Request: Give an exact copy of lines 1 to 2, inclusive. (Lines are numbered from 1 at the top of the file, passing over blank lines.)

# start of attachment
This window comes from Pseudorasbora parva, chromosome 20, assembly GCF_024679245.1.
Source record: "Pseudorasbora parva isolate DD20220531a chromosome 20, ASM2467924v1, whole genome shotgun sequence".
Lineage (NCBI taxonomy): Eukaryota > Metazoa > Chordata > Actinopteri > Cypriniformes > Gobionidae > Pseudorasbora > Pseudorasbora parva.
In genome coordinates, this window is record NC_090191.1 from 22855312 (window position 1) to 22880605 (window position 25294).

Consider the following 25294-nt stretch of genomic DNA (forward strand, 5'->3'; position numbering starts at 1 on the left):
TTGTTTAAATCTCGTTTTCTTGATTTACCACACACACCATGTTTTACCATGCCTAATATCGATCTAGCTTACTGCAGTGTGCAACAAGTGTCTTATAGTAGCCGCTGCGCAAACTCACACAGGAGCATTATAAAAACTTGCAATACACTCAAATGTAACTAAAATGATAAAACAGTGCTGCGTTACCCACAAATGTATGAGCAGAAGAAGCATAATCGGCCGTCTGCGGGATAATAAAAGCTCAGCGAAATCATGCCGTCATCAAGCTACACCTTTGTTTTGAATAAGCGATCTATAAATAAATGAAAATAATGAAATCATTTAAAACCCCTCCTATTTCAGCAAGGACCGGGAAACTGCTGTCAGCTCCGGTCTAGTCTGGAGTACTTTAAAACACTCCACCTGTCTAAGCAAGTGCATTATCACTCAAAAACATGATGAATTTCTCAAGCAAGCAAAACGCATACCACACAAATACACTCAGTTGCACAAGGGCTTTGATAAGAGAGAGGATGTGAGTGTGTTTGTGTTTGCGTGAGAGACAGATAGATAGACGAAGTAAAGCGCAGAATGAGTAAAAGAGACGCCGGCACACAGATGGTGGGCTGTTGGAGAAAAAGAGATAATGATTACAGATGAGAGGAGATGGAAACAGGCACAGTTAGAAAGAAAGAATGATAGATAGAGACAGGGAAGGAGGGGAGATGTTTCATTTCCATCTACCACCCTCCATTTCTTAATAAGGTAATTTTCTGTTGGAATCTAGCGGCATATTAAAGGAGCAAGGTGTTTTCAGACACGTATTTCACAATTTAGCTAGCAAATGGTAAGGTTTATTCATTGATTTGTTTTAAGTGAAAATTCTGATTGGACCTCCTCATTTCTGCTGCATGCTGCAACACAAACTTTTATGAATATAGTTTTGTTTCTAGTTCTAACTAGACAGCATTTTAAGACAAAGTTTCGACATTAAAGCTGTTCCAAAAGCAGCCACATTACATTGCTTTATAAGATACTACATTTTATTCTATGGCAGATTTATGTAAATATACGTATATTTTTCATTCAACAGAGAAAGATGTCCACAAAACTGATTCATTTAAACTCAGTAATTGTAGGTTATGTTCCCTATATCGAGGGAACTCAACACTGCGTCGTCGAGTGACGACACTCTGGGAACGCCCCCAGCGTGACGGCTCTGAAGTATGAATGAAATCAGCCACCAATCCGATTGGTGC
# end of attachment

This window comes from Pseudorasbora parva, chromosome 20, assembly GCF_024679245.1.
Source record: "Pseudorasbora parva isolate DD20220531a chromosome 20, ASM2467924v1, whole genome shotgun sequence".